The quoted definition may sound confusing because of the use of "vapour pressure", which is not necessarily related to the liquid-air surface. This can be made clearer by a different example:
Suppose you have a water container at room temperature and you heat only a small volume at the centre of the container (by using focused radiation of some sort, for example). That heated volume would be considered as "boiling" when its phase changes to gas phase (due to the elevated temperature), and the pressure of that gas is higher than the surrounding pressure (hydrostatic + atmospheric).
In this example, "vapour pressure" is the (elevated) pressure of the heated volume, and "external pressure" is the sum of hydrostatic and atmospheric pressures.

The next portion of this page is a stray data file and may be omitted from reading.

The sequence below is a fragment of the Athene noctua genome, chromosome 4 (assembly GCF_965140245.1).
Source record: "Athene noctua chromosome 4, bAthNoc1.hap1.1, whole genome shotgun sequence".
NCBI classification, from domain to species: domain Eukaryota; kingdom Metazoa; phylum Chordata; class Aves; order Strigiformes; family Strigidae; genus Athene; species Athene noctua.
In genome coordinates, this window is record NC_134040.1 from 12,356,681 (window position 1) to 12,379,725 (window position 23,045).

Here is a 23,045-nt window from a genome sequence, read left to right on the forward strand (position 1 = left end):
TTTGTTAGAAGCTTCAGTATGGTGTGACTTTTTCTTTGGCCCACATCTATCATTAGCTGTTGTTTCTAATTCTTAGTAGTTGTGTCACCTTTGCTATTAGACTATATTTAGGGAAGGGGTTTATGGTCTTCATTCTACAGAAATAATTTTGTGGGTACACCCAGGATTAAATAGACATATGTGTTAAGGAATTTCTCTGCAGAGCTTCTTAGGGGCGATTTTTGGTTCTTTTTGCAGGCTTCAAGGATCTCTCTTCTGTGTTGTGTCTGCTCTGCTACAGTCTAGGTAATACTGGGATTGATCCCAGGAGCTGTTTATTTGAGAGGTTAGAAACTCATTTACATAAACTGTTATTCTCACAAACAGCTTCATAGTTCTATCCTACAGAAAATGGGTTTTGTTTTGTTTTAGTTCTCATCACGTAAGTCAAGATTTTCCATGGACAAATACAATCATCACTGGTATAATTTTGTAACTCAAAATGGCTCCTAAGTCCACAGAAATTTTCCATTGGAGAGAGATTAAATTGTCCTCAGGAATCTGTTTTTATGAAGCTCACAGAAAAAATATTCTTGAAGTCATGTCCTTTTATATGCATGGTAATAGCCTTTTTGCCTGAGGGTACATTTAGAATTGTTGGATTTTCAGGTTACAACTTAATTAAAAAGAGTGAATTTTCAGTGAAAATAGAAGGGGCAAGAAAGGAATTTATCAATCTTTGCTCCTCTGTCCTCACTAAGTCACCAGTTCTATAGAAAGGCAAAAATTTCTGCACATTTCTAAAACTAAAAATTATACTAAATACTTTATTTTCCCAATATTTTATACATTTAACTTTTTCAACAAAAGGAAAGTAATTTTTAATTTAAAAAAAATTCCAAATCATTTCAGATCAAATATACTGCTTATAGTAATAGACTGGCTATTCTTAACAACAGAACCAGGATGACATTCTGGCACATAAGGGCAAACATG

Also, as @brandon-enright mentioned,
That's why you don't see boiling even around thermal vents in the
bottom of the ocean. The water just superheats.
So boiling is not a surface phenomena, as it can happen far away from any interface and quench far before reaching any interface.